Theorem (HMY 2009) The 0-cells of |C |, as well as all other d-cells, can
be described explicitly.
Musiker (University of Minnesota)
Linear Systems on Tropical Curves
April 16, 2011
25 / 34
Dimension of a cell
Definition. A point P ∈ Γ is smooth if it has valence two and is not a
vertex (i.e. the interior of an edge).
Definition. The support of a chip configuration C is the set of points of
Γ with nonzero coefficients in C .
Let I (Γ, C ′ ) = Γ \ (Supp C ′ ∩ {Smooth points}) .
Theorem (HMY 2009) The cell containing chip configuration C ′ is of
Dimension = # (Connected components of I (Γ, C ′ )) − 1.
Musiker (University of Minnesota)
Linear Systems on Tropical Curves
April 16, 2011
26 / 34
Dimension of a cell
Definition. A point P ∈ Γ is smooth if it has valence two and is not a
vertex (i.e. the interior of an edge).
Definition. The support of a chip configuration C is the set of points of
Γ with nonzero coefficients in C .
Let I (Γ, C ′ ) = Γ \ (Supp C ′ ∩ {Smooth points}) .
Theorem (HMY 2009) The cell containing chip configuration C ′ is of
Dimension = # (Connected components of I (Γ, C ′ )) − 1.
Corollary (HMY 2009) The 0-cells, i.e. a set of generators for R(C )/1,
correspond to the C ′ ’s whose smooth support does not disconnect Γ.
The extremals lie inside this set: They are the functions f precisely such
that no two proper subgraphs Γ1 and Γ2 of Γ covering Γ (i.e. Γ1 ∪ Γ2 = Γ)
can both fire on the chip configuration C + (f ).
Musiker (University of Minnesota)
Linear Systems on Tropical Curves
April 16, 2011
26 / 34
Another return to the barbell
1
1
with C as specified, we have |C | is
For Γ =
1 1
11
2
h
2
2
g
2
2
2
.
Notice that removal of the smooth support of C ′ (for C ′ a 0-cell) does not
disconnect the graph Γ.
Musiker (University of Minnesota)
Linear Systems on Tropical Curves
April 16, 2011
27 / 34
Another return to the barbell
1
1
with C as specified, we have |C | is
For Γ =
1 1
11
2
h
2
2
g
2
2
2
.
Notice that removal of the smooth support of C ′ (for C ′ a 0-cell) does not
disconnect the graph Γ.
Chip configurations corresponding to tropical rational functions g and h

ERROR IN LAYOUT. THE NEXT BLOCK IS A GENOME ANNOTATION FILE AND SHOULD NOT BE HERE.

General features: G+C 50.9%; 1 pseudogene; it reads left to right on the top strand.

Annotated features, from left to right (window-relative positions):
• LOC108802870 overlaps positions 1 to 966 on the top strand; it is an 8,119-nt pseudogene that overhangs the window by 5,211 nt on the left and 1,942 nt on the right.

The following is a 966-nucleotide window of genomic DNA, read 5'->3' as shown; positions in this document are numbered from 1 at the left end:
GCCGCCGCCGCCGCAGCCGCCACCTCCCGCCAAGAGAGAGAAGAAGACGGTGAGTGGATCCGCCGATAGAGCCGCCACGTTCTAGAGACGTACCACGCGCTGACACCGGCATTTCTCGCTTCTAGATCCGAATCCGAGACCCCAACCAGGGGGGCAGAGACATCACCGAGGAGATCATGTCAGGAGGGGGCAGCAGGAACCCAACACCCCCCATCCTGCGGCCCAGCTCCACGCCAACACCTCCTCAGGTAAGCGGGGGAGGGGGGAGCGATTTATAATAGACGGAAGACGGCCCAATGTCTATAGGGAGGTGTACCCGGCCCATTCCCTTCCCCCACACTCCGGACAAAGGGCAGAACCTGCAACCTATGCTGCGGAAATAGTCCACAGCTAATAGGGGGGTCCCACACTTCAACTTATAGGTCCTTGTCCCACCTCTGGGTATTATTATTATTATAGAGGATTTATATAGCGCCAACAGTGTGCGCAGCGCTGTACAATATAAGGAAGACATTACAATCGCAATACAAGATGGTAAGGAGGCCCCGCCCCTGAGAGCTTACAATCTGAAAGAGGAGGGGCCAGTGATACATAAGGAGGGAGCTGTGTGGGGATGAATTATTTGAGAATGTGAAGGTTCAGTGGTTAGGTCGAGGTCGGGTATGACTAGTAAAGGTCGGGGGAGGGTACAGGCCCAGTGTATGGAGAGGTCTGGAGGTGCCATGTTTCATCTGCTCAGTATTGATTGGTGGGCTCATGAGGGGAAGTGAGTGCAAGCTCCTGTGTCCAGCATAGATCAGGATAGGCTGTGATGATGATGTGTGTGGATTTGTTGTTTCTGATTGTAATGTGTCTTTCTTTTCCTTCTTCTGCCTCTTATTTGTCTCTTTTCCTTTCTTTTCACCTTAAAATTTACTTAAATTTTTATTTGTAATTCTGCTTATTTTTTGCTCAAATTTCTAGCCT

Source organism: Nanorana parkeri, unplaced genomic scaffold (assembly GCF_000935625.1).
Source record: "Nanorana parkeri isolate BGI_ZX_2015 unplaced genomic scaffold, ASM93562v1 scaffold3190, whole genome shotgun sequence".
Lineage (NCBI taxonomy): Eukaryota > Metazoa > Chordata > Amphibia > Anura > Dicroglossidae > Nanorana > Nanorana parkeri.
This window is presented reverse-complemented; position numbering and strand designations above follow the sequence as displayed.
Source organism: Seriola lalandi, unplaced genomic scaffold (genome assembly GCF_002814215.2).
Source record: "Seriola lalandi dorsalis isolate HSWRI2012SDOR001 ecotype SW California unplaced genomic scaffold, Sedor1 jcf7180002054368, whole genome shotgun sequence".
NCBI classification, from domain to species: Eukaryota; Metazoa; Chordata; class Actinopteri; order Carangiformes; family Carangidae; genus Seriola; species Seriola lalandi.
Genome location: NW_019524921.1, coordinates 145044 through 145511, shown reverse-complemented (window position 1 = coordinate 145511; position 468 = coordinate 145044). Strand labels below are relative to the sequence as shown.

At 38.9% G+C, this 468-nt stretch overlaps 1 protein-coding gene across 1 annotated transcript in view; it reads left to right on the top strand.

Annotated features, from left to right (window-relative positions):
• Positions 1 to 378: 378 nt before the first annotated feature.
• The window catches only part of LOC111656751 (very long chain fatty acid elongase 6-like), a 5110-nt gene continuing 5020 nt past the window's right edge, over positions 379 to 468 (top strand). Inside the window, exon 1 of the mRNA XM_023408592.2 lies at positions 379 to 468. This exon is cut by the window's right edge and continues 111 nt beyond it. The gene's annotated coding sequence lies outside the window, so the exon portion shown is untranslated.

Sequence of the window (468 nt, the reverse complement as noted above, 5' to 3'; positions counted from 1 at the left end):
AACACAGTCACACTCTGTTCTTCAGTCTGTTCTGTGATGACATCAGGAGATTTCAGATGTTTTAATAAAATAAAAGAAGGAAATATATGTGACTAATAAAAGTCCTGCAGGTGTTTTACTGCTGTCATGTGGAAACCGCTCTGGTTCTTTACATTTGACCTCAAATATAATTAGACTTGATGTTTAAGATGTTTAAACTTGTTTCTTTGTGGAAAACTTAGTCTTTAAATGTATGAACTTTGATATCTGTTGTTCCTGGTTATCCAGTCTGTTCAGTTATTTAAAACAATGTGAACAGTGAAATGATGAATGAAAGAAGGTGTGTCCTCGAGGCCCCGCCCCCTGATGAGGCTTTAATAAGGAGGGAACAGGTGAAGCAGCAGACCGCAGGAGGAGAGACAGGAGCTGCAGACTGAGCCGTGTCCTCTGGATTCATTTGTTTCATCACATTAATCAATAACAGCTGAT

correspond to the interiors of 1-cells and 2-cells.
Removal of their breakpoints disconnects the graph into 2 and 3 pieces.
Musiker (University of Minnesota)
Linear Systems on Tropical Curves
April 16, 2011
27 / 34
Other Results
Theorem (HMY) If R(D) = tconv (f0 , f1 , . . . , fr ), then
φ : Γ → TPr
x
7→ (f0 (x), . . . , fr (x))
satisfies |D| ∼
= tconv (φ(Γ)).
Recall that the tropical convex hull of two points is the tropical line
segement between them.
Musiker (University of Minnesota)
Linear Systems on Tropical Curves
April 16, 2011
28 / 34
Embedding the Barbell
1
Letting Γ =
1
with D as specified, we note that the
f0
extremals of |D| are f0 , f2 , and f3 in the picture
Musiker (University of Minnesota)
Linear Systems on Tropical Curves
f2
f4
f1
f5
April 16, 2011
f3
.
29 / 34
Embedding the Barbell
1
Letting Γ =
1
with D as specified, we note that the
f0
extremals of |D| are f0 , f2 , and f3 in the picture
f2
f4
f1
f5
f3
.
Letting P be the leftmost point of Γ, up to vertical translation (i.e. tropical
projective scaling), we can assume that f0 (P) = f2 (P) = f3 (P) = 0.
Musiker (University of Minnesota)
Linear Systems on Tropical Curves
April 16, 2011
29 / 34
Embedding the Barbell
1
Letting Γ =
1
with D as specified, we note that the
f0
extremals of |D| are f0 , f2 , and f3 in the picture
f2
f4
f1
f5
f3
.
Letting P be the leftmost point of Γ, up to vertical translation (i.e. tropical
projective scaling), we can assume that f0 (P) = f2 (P) = f3 (P) = 0.
Graphing f0 , f2 , and f3 along Γ, we get
and columns indexed by points of Γ.

0 ... 0 ...
0
0 . . . 1 . . . 3/2
0 . . . 0 . . . −1/2
Musiker (University of Minnesota)
an infinite matrix with three rows
...
...
...
0 ...
2 ...
−1 . . .
Linear Systems on Tropical Curves

0
2
−2
April 16, 2011
29 / 34
Embedding the Barbell
We then plot the
first row)

0
0
0
columns as projective points (ignoring the zeroes in the
...
...
...
(0,0)
0 ...
1 ...
0 ...
0
...
3/2 . . .
−1/2 . . .
0 ...
2 ...
−1 . . .

0
2
−2
(1,0)
(2,−1)
(2,−2)